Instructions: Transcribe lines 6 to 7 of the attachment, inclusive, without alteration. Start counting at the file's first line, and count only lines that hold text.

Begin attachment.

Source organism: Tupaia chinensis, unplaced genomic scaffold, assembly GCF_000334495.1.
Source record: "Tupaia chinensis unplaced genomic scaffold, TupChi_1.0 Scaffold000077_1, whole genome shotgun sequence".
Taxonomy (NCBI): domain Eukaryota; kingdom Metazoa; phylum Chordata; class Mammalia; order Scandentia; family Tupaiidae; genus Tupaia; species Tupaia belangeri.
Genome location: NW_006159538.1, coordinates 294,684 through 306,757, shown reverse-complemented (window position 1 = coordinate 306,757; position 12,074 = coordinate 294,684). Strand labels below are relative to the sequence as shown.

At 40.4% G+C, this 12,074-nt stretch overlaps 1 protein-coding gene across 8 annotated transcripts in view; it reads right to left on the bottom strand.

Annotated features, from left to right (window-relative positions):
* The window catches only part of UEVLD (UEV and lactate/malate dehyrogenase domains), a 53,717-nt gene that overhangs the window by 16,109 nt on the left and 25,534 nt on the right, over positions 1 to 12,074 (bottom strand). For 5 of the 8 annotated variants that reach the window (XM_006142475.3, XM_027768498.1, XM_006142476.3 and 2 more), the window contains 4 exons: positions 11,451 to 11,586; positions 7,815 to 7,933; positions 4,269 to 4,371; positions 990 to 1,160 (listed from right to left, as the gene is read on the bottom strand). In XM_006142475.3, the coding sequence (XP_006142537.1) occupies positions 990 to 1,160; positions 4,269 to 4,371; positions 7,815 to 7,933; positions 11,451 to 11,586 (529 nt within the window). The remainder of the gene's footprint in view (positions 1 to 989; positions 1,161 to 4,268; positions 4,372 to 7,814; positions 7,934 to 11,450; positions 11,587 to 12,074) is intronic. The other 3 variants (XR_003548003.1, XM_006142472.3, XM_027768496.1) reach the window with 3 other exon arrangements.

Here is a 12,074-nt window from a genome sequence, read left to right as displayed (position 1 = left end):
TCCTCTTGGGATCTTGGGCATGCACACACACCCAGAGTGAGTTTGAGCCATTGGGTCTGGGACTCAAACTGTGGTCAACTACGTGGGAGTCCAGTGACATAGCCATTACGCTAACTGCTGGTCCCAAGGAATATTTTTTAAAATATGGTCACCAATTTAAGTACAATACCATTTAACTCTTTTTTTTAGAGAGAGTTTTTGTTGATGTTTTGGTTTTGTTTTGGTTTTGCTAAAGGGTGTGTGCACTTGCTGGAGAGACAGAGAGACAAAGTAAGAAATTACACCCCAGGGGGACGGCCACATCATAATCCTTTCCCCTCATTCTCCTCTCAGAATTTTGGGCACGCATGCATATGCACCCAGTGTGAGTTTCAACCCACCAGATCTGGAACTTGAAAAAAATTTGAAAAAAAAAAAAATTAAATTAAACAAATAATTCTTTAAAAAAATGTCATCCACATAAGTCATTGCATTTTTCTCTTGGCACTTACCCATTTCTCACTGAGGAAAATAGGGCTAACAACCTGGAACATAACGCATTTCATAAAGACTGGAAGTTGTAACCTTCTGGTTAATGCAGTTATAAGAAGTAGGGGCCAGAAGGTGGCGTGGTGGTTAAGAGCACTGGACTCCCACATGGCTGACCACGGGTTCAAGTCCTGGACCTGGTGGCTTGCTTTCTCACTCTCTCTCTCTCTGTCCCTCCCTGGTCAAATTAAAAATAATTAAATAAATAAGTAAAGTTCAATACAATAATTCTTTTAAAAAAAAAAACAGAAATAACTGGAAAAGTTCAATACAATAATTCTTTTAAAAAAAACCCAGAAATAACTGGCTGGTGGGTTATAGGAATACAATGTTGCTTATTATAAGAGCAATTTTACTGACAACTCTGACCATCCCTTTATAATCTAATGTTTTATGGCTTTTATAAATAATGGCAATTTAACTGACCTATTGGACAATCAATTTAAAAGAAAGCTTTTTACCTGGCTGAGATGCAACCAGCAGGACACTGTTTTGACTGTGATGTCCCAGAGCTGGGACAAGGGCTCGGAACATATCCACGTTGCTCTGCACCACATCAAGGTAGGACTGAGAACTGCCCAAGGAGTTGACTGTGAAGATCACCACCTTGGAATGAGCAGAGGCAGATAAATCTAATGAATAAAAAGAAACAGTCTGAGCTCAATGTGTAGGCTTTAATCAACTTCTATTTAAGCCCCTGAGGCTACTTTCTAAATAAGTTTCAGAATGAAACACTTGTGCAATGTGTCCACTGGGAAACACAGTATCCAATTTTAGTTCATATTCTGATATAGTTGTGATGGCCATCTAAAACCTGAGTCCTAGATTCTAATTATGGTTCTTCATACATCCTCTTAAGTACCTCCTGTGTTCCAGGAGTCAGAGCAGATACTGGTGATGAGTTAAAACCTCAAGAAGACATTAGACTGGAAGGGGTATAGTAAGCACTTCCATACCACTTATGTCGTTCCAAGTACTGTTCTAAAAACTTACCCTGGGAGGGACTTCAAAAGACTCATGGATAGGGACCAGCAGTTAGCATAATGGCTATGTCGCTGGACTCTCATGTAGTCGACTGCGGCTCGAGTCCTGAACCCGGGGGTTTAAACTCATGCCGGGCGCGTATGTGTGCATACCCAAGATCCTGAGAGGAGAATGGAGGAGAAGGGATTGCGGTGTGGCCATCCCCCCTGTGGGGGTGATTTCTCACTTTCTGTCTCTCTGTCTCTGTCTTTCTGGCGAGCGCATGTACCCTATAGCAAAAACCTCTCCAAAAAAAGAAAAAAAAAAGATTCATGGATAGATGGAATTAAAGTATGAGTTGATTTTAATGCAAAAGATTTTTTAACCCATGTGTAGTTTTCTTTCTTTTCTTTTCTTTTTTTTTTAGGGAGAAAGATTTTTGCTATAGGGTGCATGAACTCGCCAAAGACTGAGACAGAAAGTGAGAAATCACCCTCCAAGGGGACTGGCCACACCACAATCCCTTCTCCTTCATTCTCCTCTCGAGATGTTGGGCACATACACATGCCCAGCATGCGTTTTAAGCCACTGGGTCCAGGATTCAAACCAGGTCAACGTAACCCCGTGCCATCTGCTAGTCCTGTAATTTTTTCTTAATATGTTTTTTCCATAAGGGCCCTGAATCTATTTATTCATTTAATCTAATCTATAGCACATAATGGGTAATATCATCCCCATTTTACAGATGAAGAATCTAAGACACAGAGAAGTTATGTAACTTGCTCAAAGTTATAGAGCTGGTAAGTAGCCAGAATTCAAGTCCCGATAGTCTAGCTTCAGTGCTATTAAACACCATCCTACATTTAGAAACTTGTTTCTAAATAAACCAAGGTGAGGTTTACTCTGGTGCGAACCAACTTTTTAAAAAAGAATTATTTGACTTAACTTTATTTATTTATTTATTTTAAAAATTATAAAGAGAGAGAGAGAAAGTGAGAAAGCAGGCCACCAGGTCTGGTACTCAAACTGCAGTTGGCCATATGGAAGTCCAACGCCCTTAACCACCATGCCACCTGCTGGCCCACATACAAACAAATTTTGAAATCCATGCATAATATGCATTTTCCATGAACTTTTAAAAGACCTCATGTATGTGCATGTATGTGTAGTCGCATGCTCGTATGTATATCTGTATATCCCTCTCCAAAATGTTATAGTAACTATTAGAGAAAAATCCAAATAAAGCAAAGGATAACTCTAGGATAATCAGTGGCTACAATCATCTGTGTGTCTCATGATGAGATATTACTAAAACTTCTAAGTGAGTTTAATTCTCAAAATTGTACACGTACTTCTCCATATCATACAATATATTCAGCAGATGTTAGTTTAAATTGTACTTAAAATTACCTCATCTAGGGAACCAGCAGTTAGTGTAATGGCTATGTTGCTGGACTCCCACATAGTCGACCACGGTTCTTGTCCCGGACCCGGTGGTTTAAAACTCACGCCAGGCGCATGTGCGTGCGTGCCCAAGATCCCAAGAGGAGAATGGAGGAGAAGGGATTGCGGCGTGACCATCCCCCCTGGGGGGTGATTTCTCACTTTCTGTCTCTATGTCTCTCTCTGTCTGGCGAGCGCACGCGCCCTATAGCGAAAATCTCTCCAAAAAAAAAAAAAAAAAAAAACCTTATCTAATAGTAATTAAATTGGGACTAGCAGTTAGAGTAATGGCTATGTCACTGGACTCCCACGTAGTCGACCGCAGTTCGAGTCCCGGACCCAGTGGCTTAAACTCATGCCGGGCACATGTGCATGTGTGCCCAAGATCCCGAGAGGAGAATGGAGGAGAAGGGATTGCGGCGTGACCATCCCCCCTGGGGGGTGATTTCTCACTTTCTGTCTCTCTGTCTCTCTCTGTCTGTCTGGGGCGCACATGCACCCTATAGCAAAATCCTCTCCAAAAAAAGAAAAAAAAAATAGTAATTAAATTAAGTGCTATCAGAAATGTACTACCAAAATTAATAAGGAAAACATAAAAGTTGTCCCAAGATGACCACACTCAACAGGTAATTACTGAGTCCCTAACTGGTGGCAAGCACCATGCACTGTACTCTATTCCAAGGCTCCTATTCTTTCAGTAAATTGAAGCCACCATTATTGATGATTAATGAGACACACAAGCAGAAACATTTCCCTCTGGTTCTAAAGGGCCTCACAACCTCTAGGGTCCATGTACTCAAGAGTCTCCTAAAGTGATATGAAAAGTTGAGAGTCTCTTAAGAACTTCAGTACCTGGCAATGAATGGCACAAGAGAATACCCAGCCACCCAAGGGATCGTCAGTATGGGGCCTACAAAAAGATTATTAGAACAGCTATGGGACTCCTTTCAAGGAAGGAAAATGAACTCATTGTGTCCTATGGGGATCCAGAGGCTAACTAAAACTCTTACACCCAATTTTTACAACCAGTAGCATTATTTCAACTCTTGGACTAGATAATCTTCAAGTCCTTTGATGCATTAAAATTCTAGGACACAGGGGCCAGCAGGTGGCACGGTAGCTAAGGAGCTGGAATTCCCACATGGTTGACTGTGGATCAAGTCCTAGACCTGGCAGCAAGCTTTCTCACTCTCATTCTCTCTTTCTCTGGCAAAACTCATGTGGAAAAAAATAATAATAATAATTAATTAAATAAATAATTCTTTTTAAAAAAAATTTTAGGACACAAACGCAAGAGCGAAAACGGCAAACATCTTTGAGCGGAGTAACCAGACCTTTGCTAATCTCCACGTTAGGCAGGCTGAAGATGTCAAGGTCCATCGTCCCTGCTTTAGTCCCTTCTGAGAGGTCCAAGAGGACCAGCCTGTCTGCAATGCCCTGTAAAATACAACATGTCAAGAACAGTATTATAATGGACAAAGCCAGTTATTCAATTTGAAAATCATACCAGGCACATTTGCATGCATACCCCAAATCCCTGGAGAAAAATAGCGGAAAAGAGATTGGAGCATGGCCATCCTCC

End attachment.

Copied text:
Annotated features, from left to right (window-relative positions):
* The window catches only part of UEVLD (UEV and lactate/malate dehyrogenase domains), a 53,717-nt gene that overhangs the window by 16,109 nt on the left and 25,534 nt on the right, over positions 1 to 12,074 (bottom strand). For 5 of the 8 annotated variants that reach the window (XM_006142475.3, XM_027768498.1, XM_006142476.3 and 2 more), the window contains 4 exons: positions 11,451 to 11,586; positions 7,815 to 7,933; positions 4,269 to 4,371; positions 990 to 1,160 (listed from right to left, as the gene is read on the bottom strand). In XM_006142475.3, the coding sequence (XP_006142537.1) occupies positions 990 to 1,160; positions 4,269 to 4,371; positions 7,815 to 7,933; positions 11,451 to 11,586 (529 nt within the window). The remainder of the gene's footprint in view (positions 1 to 989; positions 1,161 to 4,268; positions 4,372 to 7,814; positions 7,934 to 11,450; positions 11,587 to 12,074) is intronic. The other 3 variants (XR_003548003.1, XM_006142472.3, XM_027768496.1) reach the window with 3 other exon arrangements.